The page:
Initial Five Words
- How selective are the pieces?
- Is this a balanced view?
- Why are some things on the wall and some in cabinets?
The archive is a selection of items that all seem related to the union-police conflict during a time of protest. There are photos, texts, documents, videos and artwork. On closer inspection, they are all related to the miner strikes of 1984. Upon reading the information on the Tate website, the materials are actually split into two rooms. There is a mix of items from the original event and Deller’s reenactment in 2001.
Some specific items of interest include a denim jacket studded with union enamel badges, a police riot shield, original newspapers, graffiti photos, timelines, books, video of the events, vinyl map of Britain.
The slogan – “An injury to one is an injury to all” is from the Industrial Workers of the World and is a humanist appeal for solidarity.
Context and Interpretation
Name – Jeremy Deller
Nationality – English
Title of Work – The Battle of Orgreaves Archive
Date of Completion – 2001
Medium – archive of many types of item
Where can it be found – Not currently on display
The slogan underlines the message of the work. For Deller, the events at Orgreave resembled the events of the civil war, medieval and brutal. Deller has explained how the memory of seeing the original news reports as an eighteen-year-old affected him and led him later to engage with the social divisions created by the events surrounding the miners’ strike:
For Deller, the specific historical event that unfolded at Orgreave represented the destruction of mining communities as well as the wider social fabric of the working class during the Thatcher government.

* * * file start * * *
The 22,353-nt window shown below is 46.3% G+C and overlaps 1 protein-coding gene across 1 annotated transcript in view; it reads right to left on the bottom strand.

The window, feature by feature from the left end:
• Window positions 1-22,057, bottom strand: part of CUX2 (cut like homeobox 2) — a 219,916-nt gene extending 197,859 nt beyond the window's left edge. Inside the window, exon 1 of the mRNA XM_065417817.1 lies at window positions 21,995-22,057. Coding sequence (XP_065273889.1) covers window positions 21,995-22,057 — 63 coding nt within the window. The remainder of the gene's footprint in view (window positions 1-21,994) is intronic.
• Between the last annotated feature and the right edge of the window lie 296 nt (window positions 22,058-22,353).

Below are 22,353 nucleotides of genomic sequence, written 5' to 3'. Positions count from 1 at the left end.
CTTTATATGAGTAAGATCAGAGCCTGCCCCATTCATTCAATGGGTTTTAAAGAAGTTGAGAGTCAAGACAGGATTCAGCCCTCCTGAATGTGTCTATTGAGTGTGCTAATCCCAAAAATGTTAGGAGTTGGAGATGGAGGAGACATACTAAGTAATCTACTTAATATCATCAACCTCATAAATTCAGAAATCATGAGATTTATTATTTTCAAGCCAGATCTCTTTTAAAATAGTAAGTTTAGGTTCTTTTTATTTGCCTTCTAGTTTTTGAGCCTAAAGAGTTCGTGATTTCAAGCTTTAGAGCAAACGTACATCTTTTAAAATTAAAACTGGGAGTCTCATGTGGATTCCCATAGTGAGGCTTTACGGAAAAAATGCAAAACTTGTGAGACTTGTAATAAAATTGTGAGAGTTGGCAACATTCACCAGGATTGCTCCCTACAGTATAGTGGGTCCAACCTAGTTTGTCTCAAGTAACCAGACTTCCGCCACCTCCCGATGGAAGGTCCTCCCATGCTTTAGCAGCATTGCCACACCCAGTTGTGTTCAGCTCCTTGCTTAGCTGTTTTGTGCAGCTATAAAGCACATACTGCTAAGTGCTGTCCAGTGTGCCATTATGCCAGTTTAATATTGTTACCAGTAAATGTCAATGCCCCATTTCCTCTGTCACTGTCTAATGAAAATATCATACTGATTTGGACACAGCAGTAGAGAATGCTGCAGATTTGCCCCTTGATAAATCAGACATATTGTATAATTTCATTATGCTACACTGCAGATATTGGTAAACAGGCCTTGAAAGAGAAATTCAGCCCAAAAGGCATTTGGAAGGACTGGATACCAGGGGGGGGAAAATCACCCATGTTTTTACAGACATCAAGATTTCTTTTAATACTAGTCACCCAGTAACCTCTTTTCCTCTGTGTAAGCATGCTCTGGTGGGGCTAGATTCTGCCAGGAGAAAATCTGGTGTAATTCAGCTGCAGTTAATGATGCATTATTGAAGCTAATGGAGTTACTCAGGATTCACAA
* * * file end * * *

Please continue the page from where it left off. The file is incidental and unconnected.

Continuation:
The 2001 reconstruction took place in Orgreave on 17 June, and its cast and expertise were drawn from more than twenty historical re-enactment societies under the direction of the re-enactment tactician Howard Giles, along with veterans of the original conflict drawn from both sides of the battle lines. However, while re-enactments usually serve to investigate what might have happened, or to offer a re-interpretation, even a corrective, to history, Deller’s intention was, as the curator Ralph Rugoff explains, ‘to openly acknowledge that any history is inevitably impure, highly mediated, and in need of being re-written’.
For this work, as with most of his projects, Deller interacted and engaged with different social groups or communities to produce artwork that can take many forms. Some of his other projects have been realised in the form of an exhibition, a march, a book, an installation, a discussion, a road trip or a convention. Instead of making objects, Deller is an artist who curates the unfolding of situations between groups of people.
I find this piece by Deller along with the reenactment footage to be incredibly powerful. The miner strikes are something I live through too, growing up in the 80s in Yorkshire and my family were heavily involved in them. It feels even more important in the current climate to look back at these times as we seem to be entering another period of civil unrest with multiple strikes planned this summer. The world has just come out of chaos with the pandemic and it seems more than ever we need to band together, but the opposite is happening. Pieces like this by Deller make us reflect on times gone by when there were huge conflicts and by comparing it to the English civil war he makes us think even more about if we ever really learn anything from history>